MANAGUA, Nicaragua – The International Monetary Fund said Wednesday it will close its office in Nicaragua in August because its job was done helping the country reduce debt and poverty, and to get on the path to sustainable growth.
“This decision reflects the success Nicaragua has had in maintaining macroeconomic stability and growth” since the conclusion of a debt-reduction program in 2011, the IMF’s representative in the country, Juan Zalduendo, told a media conference.
He added that the IMF would maintain its six other offices in Latin America — in Guatemala, Honduras, Haiti, Jamaica, Brazil and Peru.
The head of Nicaragua’s central bank, Ovidio Reyes, told the same media conference that the closure showed the country’s “good macroeconomic results” in recent years.
The IMF opened its Nicaragua office in 1995 to supervise programs aimed at stabilizing the poor Central American nation’s economy and reining in high foreign debt in the wake of decades of revolution and war.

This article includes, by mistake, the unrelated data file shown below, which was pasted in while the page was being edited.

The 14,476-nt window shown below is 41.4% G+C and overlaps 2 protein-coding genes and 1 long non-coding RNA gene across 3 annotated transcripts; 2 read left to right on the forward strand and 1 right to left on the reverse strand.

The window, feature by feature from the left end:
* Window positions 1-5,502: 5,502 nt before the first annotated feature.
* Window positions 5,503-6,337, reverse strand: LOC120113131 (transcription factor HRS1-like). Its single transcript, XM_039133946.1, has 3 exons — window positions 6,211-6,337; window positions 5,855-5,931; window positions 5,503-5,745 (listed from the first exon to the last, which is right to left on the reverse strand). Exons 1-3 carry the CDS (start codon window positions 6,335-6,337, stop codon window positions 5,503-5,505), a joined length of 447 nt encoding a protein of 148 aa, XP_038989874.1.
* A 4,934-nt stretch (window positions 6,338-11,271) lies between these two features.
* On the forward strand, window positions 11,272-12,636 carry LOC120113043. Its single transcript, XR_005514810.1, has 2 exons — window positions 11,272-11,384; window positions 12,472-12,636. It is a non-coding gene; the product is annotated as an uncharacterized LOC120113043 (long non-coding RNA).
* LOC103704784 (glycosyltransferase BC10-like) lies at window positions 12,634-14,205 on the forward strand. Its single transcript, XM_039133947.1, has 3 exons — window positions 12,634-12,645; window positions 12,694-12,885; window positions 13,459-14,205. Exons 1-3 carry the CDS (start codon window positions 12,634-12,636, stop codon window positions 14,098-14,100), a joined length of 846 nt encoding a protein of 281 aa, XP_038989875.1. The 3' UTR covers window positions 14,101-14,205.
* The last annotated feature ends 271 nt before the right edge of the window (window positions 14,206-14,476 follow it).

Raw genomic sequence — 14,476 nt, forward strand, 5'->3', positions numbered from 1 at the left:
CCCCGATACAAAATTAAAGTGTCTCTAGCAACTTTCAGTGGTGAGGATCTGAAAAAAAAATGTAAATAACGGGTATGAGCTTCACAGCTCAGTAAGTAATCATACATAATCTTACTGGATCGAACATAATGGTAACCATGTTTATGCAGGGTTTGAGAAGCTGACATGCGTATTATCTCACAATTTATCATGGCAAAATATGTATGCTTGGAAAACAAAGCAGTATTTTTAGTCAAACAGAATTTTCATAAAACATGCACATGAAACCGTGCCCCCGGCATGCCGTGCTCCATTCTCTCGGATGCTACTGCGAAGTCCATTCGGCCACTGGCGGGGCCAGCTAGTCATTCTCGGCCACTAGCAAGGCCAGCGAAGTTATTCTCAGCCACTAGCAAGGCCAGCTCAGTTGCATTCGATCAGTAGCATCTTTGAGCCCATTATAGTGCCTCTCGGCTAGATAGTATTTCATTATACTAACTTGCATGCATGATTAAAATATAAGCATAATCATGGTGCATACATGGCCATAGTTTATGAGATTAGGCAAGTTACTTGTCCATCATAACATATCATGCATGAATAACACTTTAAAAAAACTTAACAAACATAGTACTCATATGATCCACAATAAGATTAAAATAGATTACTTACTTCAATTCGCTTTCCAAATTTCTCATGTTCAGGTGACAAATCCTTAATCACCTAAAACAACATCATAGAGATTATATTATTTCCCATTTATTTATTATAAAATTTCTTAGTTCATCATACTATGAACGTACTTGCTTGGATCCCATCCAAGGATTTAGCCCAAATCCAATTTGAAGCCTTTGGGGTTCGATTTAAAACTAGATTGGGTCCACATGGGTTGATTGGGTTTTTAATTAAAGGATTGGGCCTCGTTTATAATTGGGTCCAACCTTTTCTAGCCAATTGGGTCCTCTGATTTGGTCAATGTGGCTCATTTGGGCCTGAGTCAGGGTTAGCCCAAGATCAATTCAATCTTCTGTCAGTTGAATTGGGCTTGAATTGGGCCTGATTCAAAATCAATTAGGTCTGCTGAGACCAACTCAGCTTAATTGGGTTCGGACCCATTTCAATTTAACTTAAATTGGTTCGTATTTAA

In 2005, the IMF included Nicaragua in its debt relief program under its Heavily Indebted Poor Countries Initiative. Nicaragua successfully exited the program in 2011.
In the last decade the country has posted growth of over four percent a year, except in 2009 during the global financial crisis.
Last year it announced that between 2009 and 2014 it had cut the proportion of its population living in poverty from 45 percent to around 30 percent — an achievement hailed in a February report by the IMF.